Monday, December 21, 2015

Gifts for My Girls

Okay, this has nothing to do with wagames or history BUT it has to do with figures. My daughters are not with me this Christmas but when they open their combined mystery parcel they will find their own copy of Zombicide. We played one evening with friends and they loved it - as did I.
So I bought a few character figures on-line from other miniature manufacturers and developed their own characters for the game.
The image for one of my Daughter's character Bella-Tricks which I used to create both the first poster-shot image and the above Survivor Card for the game is taken from one of my macro-shots from the figure itself, cunningly Photoshopped (it took me ages). I wanted to give them a very personal Christmas present which was unique and something with which I could value add.
The poster-shots I have a mind to have made into corresponding t-shirts. I just love both of them and the young woman blowing the bubble-gum whilst rollerblading and sporting a sniper's rifle just screamed Zombicide to me.
Anyone familiar with the game will know about the Survivor Card play-sheets and I tailored the best choices from the attribute lists which, together with a blank Survivor Card I was able to download. It is an extremely well supported customizable game with a growing following. Hard Charlotte as with the other character are avatars based on the girls names: all very roller-derby.
I just hope they like them. They won't be getting the figures and supporting presentation box and Survivor Cards until after the new year to accompany the game itself. Fingers crossed. 


Thursday, December 17, 2015

Dutch Napoleonic Command: Representation & Basing

Divisional Command stand: Lt. Gen. Perponcher-Sedlnitzky (left), Staff Officer (centre) with two Guides.
One of the many aspects to wargaming using Black Powder rules is the emphasis on the importance of command and control. Not merely decorative and having far more effect than a bonus factor on melee or a morale role, command is integral to how Black Powder games evolve. In turn, this re-emphasizes my attention to my command figures and has encouraged in me the pursuit of the story-telling vignette.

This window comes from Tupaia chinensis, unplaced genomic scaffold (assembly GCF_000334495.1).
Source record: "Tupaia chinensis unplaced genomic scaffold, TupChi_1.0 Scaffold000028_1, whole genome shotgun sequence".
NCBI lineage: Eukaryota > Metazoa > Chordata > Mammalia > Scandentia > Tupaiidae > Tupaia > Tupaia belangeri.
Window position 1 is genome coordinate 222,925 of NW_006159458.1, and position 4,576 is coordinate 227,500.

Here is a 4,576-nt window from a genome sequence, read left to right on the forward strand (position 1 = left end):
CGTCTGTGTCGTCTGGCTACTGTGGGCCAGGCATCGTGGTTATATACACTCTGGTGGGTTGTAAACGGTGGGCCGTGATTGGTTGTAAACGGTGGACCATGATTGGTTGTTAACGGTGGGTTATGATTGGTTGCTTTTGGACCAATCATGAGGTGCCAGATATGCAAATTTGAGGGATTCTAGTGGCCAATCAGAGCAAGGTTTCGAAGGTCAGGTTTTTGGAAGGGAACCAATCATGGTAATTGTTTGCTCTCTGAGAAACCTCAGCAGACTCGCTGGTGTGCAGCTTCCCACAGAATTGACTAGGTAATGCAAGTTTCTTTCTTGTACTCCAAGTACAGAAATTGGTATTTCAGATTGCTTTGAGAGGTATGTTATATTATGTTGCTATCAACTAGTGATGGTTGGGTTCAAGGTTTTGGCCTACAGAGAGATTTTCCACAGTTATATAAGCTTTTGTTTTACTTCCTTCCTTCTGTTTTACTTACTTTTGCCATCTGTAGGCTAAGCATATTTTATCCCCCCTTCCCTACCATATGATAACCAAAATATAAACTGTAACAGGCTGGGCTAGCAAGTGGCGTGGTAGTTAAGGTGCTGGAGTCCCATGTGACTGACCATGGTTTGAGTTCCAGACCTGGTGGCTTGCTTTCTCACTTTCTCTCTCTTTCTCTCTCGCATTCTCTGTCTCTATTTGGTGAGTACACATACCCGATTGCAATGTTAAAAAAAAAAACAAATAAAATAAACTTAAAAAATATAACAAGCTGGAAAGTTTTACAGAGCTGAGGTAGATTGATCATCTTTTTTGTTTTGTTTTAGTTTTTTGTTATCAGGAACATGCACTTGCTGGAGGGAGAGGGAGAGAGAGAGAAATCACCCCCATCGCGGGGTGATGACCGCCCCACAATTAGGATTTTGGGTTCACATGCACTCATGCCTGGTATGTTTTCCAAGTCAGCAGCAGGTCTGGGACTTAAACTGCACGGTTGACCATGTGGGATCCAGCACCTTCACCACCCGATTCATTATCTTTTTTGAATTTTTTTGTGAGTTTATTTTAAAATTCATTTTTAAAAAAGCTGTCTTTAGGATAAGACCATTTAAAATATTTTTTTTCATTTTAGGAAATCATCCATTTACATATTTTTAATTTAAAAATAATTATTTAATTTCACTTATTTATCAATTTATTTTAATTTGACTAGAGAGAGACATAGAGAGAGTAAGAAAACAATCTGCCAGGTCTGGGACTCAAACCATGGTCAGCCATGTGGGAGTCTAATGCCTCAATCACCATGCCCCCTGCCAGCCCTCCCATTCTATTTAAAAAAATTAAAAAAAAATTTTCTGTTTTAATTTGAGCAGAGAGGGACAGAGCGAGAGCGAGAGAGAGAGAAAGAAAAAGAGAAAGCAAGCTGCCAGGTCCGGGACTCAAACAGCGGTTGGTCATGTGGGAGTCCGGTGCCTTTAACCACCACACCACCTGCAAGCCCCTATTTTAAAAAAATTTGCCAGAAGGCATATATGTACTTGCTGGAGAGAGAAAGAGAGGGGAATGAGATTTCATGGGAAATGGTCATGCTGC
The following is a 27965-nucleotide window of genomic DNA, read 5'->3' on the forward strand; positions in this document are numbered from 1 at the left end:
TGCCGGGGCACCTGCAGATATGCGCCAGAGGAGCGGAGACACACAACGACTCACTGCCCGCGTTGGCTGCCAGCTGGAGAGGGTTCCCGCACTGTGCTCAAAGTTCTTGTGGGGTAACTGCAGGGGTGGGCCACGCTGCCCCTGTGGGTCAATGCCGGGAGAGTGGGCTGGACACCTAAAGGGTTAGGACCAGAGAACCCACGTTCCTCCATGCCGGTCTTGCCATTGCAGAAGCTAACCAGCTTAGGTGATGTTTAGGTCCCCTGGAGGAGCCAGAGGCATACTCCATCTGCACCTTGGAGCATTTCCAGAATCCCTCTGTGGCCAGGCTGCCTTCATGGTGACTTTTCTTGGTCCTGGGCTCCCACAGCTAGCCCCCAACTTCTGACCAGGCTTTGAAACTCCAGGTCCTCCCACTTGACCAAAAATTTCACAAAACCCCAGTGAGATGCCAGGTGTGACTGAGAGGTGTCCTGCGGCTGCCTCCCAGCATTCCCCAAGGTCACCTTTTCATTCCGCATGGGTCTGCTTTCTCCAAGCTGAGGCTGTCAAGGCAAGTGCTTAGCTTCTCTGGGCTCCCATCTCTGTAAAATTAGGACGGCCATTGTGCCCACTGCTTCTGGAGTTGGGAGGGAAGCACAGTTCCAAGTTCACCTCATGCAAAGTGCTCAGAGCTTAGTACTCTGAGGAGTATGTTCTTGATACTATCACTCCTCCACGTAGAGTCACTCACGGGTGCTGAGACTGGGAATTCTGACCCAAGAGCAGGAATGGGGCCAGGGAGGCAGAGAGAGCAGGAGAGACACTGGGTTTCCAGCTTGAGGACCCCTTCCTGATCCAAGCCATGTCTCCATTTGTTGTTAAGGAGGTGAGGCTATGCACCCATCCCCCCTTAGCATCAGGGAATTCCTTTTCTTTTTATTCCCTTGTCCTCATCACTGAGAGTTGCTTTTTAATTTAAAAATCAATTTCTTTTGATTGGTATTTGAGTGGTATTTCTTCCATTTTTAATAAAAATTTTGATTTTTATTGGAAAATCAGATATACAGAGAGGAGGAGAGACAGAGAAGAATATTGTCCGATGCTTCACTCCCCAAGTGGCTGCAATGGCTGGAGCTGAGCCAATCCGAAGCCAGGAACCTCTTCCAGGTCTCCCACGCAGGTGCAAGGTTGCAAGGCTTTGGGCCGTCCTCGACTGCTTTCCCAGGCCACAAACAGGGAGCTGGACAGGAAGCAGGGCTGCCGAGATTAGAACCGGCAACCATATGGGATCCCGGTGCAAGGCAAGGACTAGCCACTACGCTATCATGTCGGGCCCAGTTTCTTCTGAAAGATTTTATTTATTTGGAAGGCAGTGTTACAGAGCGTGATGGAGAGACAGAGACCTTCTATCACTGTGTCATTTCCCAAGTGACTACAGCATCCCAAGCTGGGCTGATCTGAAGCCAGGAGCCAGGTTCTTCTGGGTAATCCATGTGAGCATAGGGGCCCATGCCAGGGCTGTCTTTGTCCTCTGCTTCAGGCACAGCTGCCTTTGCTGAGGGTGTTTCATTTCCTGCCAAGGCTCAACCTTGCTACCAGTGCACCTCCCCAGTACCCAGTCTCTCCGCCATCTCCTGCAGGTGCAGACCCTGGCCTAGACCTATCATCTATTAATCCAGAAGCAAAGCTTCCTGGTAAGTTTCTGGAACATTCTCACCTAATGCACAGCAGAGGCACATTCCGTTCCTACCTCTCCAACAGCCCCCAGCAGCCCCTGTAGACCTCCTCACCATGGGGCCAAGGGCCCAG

I have decided for my 100 days campaign armies that my brigadiers will be based with up to three figures to their base and to accommodate this I reckon on a standard 60x60mm base. My Divisional Command will require four figures on an 80x80mm base and my Corps Command will be on a mighty 100mm square base with five figures. I intent to build a French infantry brigade at some juncture and I'm thinking of having an individual figure on a Command base 40x40mm (or perhaps 50) for a regimental commander with more than a single battalion.
The first three images are for Divisional Commander Lieutenant General Baron Henri-Georges Perponcher-Sedlnitzky, who commanded the 2nd Netherlands division at Quatre Bras and Waterloo and for whom I have several units built and on the way. All figures are Perry Miniatures. The bases look far more rugged than they do to the naked eye and attempts to represent the edge of a rye crop where fallow ground meets cultivation. There's a lot going on at ground level - several tones of brown, earth, mouse litter, a black wash and some gloss varnish for tell-tale signs of rainfall. I have labelled the identity of he commander as well as the level of command.

My second command stand pictures are those representing Major General WF Graaf van Bijlandt (1st Brigade, 2nd Netherlands Div.). He is a Perry Miniatures figure mounted on a spare Perry British hussar plastic horse. It represents a spare officers mount given up to the General by an officer of the Dutch 6th Hussars (note the black sheepskin shabraque and red vandykes if you can). I have him charging through shoulder height rye leading or rallying two Dutch militiamen back into the fray on the field at Quatre Bras.
I always glue my figures down first before detailing the bases including any tall grasses. I'm having a re-think on this as in this instance it may have proven better to trace around the bases for location but fixed them after installing the grass.
An issue with creating this vignette is the challenge of being prepared to mask all that painting detail with scenic effects when all you want to do is allow all that fine work to remain on display. Well, not this time and I always had a very clear idea and plan of how I wanted this to look so I stuck to it.
I think (or hope) it clearly demonstrates the obscuring effect of the cropland in the 100 Days campaign for the infantry on the ground and the relative advantage of the horseman. The two Dutch militiamen are from the fabulous Elite Miniatures Napoleonics range which I will always go to - especially for large foot units.
These shots were all taken very late afternoon under a fading Canberra sun using a macro lens on manual setting with the flash disabled. They have been cropped and the brightness slightly enhanced with Photoshop.  In my ongoing obsession with Waterloo, I have commenced the next units - Prince Bernard command stand and two units of skirmishers.